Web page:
Prenatal Dental Care

Over the last few years, several of our staff members have started their families, so inevitably, we have spent a lot of time talking about all the preparations and precautions that take place during pregnancy. What “travel system” to buy (they’re no longer called car seats or strollers) and whether or not a diaper genie is fantastic or disgusting are common topics. Hearing about all the foods on the don’t eat list is amazing – cold cuts, blue cheese and sushi are off limits. In my day (yes, I’m that old), you just couldn’t drink or smoke. We’ve also been talking about the importance of dental care during a pregnancy and I thought it would be worth sharing with everyone.

Many pregnant women think that they should avoid the dentist for nine months, but in fact, a Surgeon General’s 2000 report focused on the importance of dental health during pregnancy as a way to improve both maternal and infant health. All pregnant women should have a dental exam and maintain their regular cleaning schedule. Some women may even need to be seen more frequently for cleanings.

Let’s review some specifics for pregnant women:
• A mother’s oral health can impact her child because the oral biofilm can be transferred to her child. The recommendation is that during pregnancy, women incorporate xylitol into their daily routine to reduce the amount of bacteria in their mouths. (My next blog will be all about xylitol – stay tuned).
• Hormonal changes can cause swelling of the gums and lead to an increase in gingivitis or a localized swelling called pyogenic granulomas. Gingivitis is treated with cleanings and rinses at home. Pyogenic granulomas normally resolve after pregnancy.
• There is an association between maternal periodontal (gum) disease and preterm birth, another reason why regular cleanings are critical.
• Morning sickness can create excess acid and put mothers at higher risk for cavities or erosion of their teeth. Don’t brush immediately after vomiting, when enamel is at its softest. Instead, rinse with a water/baking soda mixture to neutralize acids and wait at least half hour to brush.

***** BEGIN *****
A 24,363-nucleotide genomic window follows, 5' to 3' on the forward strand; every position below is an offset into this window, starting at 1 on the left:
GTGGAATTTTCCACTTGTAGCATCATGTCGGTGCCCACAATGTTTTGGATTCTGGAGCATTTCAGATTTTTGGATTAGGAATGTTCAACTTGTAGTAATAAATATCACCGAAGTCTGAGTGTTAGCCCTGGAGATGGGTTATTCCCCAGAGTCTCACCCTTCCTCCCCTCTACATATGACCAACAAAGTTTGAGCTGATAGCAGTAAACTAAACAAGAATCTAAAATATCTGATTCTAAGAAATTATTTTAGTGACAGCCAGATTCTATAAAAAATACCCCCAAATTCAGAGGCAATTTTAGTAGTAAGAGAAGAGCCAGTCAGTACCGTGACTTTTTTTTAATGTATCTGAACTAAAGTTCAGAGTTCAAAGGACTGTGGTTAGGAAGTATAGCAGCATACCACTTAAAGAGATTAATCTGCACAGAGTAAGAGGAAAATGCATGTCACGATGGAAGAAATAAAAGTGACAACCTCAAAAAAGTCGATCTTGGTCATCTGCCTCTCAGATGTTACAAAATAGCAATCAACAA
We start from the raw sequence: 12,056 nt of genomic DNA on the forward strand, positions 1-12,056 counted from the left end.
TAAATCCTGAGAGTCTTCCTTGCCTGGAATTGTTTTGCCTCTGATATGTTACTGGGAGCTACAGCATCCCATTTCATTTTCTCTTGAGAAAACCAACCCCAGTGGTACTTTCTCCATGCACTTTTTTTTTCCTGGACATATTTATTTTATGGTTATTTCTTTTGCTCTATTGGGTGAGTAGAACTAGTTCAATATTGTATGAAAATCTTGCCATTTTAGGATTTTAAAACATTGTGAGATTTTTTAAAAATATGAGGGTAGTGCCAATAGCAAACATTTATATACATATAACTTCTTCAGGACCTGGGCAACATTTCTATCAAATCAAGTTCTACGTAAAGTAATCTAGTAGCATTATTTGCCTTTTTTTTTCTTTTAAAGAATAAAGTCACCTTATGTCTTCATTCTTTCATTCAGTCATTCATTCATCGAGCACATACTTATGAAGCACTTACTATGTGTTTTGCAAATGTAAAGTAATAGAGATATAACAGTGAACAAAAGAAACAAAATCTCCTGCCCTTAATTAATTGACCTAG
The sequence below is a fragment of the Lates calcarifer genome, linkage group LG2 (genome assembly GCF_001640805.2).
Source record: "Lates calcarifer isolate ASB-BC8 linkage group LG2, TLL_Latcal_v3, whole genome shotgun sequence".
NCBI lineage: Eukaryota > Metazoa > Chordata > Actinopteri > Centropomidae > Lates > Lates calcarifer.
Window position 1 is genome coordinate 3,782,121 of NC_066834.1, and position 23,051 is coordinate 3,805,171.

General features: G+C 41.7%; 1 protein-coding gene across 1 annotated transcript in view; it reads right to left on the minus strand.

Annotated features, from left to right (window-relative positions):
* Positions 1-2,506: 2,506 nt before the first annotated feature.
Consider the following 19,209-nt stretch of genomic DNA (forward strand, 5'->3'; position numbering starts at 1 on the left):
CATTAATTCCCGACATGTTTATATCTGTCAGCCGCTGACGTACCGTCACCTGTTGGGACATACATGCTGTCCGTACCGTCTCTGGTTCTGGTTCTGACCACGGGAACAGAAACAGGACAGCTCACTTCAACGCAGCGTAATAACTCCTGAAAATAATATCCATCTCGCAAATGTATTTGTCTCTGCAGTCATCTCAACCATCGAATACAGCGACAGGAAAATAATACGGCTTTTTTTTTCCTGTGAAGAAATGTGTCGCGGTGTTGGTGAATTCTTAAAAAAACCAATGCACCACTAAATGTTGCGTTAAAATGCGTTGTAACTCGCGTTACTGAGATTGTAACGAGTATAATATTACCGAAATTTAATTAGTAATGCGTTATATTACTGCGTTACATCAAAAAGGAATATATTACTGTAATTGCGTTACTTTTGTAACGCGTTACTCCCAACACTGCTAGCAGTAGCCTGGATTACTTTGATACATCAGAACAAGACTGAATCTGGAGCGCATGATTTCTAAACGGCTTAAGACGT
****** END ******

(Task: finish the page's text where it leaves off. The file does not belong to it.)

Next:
• Frequent meals lead to an increase in cavities. Combat the constant exposure to food with regular brushing and use a fluoride rinse daily to protect teeth.
• Try to keep your dental appointments short because you might be uncomfortable.
• Studies show that x-rays are safe at any point; however, I think routine films should be delayed until after pregnancy. If there is an emergency, be sure the x-ray apron has a thyroid collar and ask to have an apron underneath you as well as on top.
• Necessary treatment can be done at any point during pregnancy, the second trimester tending to be the most comfortable for the patient. Also, by then, all fetal organ

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development has happened and the baby is just growing. Elective treatment should wait until after pregnancy.
• My suggestion is that if you are planning to get pregnant, include a dental exam as part of your preparation. That way, if there are any issues that need to addressed, they can be done prior to pregnancy.
• Many patients ask me about whitening their teeth but no studies have been done on bleaching teeth during pregnancy so I would recommend against it.

Congratulations if you are pregnant! Best of luck to those of you who are trying to get pregnant. It’s an exciting time when you’re starting or adding to your family. Don’t get overwhelmed with all the things you have to do – it all works out in the end. And certainly, don’t worry too much about the “travel system” you need to purchase – my assistants have informed me that most systems have iPod connections in them. Whatever happened to umbrella strollers and stuffed animals for entertainment?

Dr. Allison Adams, of Adams Dental, is a full service dentist in Madison, NJ 



The opinions expressed herein are the writer's alone, and do not reflect the opinions of or anyone who works for is not responsible for the accuracy of any of the information supplied by the writer.

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